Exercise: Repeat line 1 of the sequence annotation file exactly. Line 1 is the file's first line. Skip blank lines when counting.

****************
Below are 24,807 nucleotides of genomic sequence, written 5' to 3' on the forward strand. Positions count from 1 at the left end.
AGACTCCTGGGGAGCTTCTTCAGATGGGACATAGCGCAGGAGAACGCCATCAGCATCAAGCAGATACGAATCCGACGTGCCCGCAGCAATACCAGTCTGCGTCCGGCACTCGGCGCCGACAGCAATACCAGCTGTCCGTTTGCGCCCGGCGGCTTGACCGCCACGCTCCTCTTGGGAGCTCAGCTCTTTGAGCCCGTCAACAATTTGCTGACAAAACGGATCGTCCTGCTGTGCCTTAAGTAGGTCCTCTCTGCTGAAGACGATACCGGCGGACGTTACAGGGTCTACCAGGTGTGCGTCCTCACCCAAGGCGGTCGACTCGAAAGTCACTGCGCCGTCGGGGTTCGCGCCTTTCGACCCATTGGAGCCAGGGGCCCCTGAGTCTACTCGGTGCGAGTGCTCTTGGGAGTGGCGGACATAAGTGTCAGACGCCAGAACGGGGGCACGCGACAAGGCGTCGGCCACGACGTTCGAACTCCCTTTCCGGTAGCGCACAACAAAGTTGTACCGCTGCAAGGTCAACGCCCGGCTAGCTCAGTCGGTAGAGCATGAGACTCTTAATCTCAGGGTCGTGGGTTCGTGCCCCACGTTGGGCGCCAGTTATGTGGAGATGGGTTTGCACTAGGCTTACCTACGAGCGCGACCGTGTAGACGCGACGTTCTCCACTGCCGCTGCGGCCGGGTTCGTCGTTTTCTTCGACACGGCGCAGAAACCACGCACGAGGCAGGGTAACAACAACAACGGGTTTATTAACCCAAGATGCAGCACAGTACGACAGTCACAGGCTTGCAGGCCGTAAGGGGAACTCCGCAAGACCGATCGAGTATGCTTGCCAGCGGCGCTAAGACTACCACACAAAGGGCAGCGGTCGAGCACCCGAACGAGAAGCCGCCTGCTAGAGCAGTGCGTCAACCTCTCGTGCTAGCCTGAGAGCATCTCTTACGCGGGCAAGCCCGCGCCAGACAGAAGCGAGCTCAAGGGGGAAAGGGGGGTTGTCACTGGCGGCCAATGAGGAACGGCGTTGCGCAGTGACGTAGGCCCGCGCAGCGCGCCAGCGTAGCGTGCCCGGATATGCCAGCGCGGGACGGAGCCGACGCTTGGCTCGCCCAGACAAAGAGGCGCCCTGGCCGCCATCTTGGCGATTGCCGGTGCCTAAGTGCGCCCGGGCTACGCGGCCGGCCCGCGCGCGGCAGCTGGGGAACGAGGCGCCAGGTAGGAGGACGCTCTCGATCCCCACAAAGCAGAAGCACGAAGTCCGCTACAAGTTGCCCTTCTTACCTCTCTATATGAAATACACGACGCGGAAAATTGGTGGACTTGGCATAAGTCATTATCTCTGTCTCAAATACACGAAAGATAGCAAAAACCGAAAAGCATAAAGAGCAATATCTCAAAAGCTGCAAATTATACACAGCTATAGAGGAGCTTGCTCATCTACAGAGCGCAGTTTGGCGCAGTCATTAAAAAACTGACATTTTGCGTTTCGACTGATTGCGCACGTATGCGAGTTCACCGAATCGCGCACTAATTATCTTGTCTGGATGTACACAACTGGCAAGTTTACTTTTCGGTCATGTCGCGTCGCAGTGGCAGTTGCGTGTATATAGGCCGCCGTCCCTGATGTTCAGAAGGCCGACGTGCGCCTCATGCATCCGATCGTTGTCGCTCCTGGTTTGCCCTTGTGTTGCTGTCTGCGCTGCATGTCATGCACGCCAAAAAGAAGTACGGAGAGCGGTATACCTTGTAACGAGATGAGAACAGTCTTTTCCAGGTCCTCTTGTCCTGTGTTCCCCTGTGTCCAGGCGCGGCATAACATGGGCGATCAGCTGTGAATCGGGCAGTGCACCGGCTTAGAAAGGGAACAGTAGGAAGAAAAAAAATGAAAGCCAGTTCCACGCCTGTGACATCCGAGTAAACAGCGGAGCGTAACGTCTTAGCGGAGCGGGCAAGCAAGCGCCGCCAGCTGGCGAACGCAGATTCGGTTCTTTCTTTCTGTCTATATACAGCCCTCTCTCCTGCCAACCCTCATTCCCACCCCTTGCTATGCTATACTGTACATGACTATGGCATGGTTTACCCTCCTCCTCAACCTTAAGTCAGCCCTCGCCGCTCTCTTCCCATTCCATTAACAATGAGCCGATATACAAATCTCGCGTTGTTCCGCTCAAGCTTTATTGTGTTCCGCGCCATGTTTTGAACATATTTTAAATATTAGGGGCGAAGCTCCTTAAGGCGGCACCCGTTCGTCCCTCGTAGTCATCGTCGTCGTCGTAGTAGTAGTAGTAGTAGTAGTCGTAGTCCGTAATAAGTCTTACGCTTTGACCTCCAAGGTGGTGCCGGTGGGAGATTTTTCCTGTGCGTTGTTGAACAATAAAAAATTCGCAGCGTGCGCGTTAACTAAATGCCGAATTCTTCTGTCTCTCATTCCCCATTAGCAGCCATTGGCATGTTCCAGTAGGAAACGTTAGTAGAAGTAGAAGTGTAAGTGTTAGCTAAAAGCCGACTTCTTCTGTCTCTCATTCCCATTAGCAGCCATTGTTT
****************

Below are 24,807 nucleotides of genomic sequence, written 5' to 3' on the forward strand. Positions count from 1 at the left end.